Abraham Hildebrand (1748-1833), my 4th great grandfather on my grandfather Clifford’s mother’s side.
Abraham Hildebrand, born about 1748 in Pennsylvania, married Anna Schantz. She was the daughter of Jacob and Mary Schantz, who were active in the (Swiss-German) Mennonite Church. The Hildebrands, were active in a sect of the Church of the Brethren known as Dunkards (Old German Baptists). It is guessed that Judge Abraham understood German and could read and write English by the later deeds he signed and by his capacity as judge:
The 1777 non-associators record meant Judge Hildebrand was not in the Revolutionary War and chose to be non-associated due to his religious beliefs as a Dunkard – a Peace church.
It is believed that Johannas Hildebrand may have been the father of Abraham Hildebrand. Johan, before the age of sixteen, arrived in Philadelphia, Pennsylvania on September 24 1734 on the ship St. Andrew. He was discovered as a stowaway passenger. He had apparently run away from home to follow his older brothers to the Americas, which is why he was listed on the Ship’s manifest as cargo. After being discovered he was forced to work on the ship as an indentured passenger to pay for his fare and was released with his brothers upon arriving in Philadelphia
John Dewatt Weimer (1740-1831) My 5th great-grandfather, my 4th great grandfather on my grandfather Clifford’s mother’s side.
John and his brothers Martin and Frederick immigrated to America from Germany in the 1760’s.
He served as a corporal in Captain John Riley’s Co., Third Pennsylvania Continental Line in 1778-79 which was at Valley Forge with George Washington. He was twice listed as having “Insufficient clothing” at Valley Forge. His name is sometimes recorded as Wimmer, Wymer or Wemmer..
After the Revolution, John, his wife Susanna Ackerman, and their family settled in Somerset County where he was granted 336 acres of bounty land in Milford Township. He received title to his land on Feb. 26, 1788 and named it “Prospect Hill.”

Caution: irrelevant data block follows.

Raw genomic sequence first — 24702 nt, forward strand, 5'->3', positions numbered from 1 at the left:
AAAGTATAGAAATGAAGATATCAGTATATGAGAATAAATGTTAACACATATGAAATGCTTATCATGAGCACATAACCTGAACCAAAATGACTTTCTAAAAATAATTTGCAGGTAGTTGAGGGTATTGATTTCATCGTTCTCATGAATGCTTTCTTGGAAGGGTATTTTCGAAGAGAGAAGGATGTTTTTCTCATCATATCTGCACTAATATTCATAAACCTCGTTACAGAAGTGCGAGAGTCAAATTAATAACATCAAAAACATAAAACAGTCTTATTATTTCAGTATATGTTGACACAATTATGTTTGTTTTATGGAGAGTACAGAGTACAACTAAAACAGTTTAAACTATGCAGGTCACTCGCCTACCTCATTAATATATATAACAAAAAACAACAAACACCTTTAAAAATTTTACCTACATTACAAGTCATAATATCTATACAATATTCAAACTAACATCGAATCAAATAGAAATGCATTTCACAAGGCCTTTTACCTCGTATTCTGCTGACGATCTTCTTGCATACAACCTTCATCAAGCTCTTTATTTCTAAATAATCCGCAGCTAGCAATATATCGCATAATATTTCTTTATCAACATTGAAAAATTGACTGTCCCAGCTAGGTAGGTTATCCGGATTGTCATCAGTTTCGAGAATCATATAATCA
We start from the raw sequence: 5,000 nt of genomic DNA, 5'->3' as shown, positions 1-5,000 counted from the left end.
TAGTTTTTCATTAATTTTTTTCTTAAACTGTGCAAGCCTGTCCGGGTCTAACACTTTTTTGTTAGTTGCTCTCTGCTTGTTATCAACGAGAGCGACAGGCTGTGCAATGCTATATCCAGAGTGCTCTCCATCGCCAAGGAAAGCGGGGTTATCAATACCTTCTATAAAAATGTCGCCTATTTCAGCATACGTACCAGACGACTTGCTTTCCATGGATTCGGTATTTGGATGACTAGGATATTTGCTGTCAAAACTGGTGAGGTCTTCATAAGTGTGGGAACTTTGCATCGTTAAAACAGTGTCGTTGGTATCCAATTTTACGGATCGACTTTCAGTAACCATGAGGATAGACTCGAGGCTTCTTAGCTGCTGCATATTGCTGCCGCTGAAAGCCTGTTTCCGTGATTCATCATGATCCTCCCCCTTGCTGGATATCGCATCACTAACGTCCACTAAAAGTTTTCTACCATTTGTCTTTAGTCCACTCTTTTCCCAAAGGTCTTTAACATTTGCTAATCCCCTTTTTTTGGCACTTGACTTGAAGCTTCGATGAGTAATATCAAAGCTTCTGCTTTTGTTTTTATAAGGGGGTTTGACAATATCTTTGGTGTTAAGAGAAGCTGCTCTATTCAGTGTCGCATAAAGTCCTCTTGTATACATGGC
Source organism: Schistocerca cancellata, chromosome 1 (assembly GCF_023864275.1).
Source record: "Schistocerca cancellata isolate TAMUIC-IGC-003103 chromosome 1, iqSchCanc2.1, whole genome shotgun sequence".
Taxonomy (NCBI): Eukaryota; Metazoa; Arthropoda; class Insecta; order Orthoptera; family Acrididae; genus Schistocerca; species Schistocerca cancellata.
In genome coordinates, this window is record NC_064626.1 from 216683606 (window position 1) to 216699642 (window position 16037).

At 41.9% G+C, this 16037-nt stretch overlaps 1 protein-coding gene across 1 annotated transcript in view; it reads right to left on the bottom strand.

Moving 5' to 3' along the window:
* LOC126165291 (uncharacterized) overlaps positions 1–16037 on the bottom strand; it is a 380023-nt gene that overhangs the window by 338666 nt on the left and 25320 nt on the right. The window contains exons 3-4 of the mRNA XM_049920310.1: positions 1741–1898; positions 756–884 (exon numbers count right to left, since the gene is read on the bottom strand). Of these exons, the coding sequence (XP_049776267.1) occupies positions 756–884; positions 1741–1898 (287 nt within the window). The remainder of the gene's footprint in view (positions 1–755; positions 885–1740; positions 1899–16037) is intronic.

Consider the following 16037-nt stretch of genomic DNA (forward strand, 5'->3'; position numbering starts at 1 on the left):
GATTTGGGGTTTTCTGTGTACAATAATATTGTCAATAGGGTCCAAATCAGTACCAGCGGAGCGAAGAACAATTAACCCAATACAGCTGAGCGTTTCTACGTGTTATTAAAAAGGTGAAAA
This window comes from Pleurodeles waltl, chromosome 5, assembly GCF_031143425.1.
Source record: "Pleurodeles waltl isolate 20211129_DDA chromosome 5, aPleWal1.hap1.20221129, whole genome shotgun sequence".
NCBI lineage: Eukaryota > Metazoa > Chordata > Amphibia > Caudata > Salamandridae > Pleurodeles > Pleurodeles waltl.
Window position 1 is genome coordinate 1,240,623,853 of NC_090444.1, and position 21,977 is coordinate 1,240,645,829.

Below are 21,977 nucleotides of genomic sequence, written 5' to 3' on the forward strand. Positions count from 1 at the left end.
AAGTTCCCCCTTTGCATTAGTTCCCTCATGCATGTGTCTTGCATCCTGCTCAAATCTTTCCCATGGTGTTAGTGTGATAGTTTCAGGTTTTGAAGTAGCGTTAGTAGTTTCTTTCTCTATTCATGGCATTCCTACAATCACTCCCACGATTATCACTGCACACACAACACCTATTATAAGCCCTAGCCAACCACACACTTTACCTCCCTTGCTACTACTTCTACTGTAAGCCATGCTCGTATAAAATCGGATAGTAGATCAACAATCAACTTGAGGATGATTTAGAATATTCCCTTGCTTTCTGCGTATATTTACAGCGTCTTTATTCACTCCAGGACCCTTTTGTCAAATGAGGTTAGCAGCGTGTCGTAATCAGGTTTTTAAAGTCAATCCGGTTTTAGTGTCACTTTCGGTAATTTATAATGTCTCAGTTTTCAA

Hackler & Delp, (Hechler & Delph) On my grandma Clifford’s paternal side.
Johann Georg Hechler (1743-1821) arrived at age 11 with his parents, Hans Georg Hechler (originally from Alsace) and Susanna Müller, in Pennsylvania in 1754. They lived in Manchester Township in York County, Pennsylvania and were members of Quickel’s Lutheran Reformed Church. He married Elizabeth Peter in 1770 and moved to Elk Creek, Grayson County, Virginia in the Blue Ridge Mountains, sometime in the early 1780’s.
His son Peter Hackler was married to Mackalana “Molly” Delp, daughter of Peter Delp and Eveline Reichbacher. Peter Delp’s parents were Hans Georg Delp and Barbara Moyer. Hans Georg Delp (1708-1773) immigrated to Pennsylvania in 1738 and settled in Montgomery County. Although many genealogies list Peter Hackler as being born in Grayson County, Virginia, it is unlikely since his parents stayed in Pennsylvania.
Not much else is known about these families, except that they were very prolific. I have confirmed my mom having 396 DNA matches with Delp shared ancestors and 213 matches with Hackler shared ancestors. The Delps are second only to the Cornetts. Some matches are descended from Cornetts, Hacklers AND Delps, with some who also descend from Russells and Stampers, too! …Many descend from both due to siblings of one family marrying siblings of the other family.
The Baughers– Johannius Georgius Bager (1725-1791), my 6th great grandfather, on my grandma Clifford’s maternal side.
It appears that most, if not all, Baughers in the United States are descendants of Johannius Georgius Bager and Anna Elizabeth Schwab. They were married in Giessen, Darmstadt, Germany in 1748 and sailed to America on a ship called the “Rawley” in 1752. The “u” and “h” were added to the Bager name upon arrival in North America (Many various pronunciations of Baugher are found among descendants.) Johannius Georgius Bager was educated at the University of Halle (This is the same university that my famous ancestor Barthold Heinrich Brockes on my dad’s side went almost 50 years earlier.) Bager was ordained and installed at Simmern, Germany, in the month of December 1749. He was sent to be a pastor of the Lutherans in Pennsylvania, December 16th, 1752. Shortly after arriving to America with his wife and son, he became the pastor of St. Michael’s, an old log church along the Carlisle Pike, near Hanover, PA. He made many ministry tours helping to establish more than one hundred churches in Baltimore, Maryland, and several Pennsylvania Counties.